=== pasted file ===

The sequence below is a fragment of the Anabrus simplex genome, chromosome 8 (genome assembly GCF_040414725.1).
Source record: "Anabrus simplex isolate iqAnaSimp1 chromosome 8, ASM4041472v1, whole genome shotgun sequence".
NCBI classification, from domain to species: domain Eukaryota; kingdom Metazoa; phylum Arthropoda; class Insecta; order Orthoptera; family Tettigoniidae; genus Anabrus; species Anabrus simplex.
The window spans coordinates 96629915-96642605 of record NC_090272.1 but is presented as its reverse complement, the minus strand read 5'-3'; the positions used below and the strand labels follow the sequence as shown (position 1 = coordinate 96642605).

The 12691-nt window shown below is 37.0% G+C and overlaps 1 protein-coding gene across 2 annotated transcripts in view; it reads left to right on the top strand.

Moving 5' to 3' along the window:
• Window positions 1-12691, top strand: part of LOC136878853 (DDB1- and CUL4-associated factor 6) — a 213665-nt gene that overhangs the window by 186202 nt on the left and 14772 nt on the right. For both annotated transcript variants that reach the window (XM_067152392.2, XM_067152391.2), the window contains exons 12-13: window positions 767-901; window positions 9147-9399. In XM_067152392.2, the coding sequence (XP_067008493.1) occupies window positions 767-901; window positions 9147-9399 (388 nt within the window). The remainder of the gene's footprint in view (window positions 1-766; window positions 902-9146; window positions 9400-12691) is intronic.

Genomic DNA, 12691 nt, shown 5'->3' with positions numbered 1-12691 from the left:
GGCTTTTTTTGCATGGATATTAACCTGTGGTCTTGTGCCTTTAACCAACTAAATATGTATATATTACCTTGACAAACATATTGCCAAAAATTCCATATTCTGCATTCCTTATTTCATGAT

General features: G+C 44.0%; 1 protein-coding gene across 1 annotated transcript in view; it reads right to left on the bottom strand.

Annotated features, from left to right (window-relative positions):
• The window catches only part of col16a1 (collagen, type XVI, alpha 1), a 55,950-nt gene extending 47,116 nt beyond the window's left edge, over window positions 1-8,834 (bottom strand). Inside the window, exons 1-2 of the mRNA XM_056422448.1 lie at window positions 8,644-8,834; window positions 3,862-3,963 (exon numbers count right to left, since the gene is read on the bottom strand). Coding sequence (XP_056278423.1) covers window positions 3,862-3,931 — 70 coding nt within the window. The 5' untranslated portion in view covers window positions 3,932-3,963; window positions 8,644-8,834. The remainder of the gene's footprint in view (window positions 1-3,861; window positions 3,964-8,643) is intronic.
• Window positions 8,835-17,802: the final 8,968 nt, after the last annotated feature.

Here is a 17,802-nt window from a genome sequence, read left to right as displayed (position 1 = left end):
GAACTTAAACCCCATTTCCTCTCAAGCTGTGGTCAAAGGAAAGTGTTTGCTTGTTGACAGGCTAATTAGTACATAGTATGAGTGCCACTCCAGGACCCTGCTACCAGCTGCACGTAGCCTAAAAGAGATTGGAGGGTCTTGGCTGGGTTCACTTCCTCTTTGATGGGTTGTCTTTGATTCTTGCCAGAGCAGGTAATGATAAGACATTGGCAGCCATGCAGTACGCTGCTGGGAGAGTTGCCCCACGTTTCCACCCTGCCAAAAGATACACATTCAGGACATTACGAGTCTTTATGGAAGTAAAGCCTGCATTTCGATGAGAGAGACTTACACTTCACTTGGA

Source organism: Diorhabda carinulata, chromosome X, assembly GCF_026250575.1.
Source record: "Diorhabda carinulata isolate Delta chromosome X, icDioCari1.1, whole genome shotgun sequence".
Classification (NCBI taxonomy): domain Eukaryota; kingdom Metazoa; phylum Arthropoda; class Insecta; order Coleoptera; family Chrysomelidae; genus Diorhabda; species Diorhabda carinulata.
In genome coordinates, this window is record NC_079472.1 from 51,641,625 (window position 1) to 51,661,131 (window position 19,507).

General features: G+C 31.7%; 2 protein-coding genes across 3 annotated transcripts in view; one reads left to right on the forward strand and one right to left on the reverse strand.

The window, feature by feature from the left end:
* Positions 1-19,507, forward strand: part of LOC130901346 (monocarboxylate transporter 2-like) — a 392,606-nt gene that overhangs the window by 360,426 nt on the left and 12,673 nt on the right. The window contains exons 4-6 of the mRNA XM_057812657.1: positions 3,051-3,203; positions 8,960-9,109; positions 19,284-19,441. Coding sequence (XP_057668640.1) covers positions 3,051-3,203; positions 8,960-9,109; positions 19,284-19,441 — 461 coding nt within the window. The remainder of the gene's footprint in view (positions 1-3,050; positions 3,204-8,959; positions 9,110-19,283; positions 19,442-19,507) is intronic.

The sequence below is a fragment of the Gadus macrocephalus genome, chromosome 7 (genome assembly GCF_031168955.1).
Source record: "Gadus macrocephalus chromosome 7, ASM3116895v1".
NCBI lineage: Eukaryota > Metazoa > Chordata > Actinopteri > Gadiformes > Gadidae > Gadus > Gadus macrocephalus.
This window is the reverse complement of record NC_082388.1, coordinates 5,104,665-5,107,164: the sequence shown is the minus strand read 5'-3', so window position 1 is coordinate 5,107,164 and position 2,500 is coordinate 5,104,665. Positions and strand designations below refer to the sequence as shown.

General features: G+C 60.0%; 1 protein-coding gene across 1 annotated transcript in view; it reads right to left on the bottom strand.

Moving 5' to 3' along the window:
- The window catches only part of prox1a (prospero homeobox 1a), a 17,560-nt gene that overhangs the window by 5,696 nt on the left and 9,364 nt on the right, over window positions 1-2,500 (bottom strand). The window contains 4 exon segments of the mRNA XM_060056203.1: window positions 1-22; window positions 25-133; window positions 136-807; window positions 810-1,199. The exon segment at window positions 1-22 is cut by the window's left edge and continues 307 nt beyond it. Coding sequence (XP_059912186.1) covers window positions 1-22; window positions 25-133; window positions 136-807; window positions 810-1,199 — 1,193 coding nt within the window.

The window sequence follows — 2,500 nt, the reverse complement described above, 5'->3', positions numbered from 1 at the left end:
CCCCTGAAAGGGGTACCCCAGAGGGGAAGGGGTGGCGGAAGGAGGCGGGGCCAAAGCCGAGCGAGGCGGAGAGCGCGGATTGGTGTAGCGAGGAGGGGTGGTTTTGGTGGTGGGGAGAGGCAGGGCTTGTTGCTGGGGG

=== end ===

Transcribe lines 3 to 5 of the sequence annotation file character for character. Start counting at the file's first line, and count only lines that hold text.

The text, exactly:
NCBI classification, from domain to species: domain Eukaryota; kingdom Metazoa; phylum Arthropoda; class Insecta; order Orthoptera; family Tettigoniidae; genus Anabrus; species Anabrus simplex.
The window spans coordinates 96629915-96642605 of record NC_090272.1 but is presented as its reverse complement, the minus strand read 5'-3'; the positions used below and the strand labels follow the sequence as shown (position 1 = coordinate 96642605).

The 12691-nt window shown below is 37.0% G+C and overlaps 1 protein-coding gene across 2 annotated transcripts in view; it reads left to right on the top strand.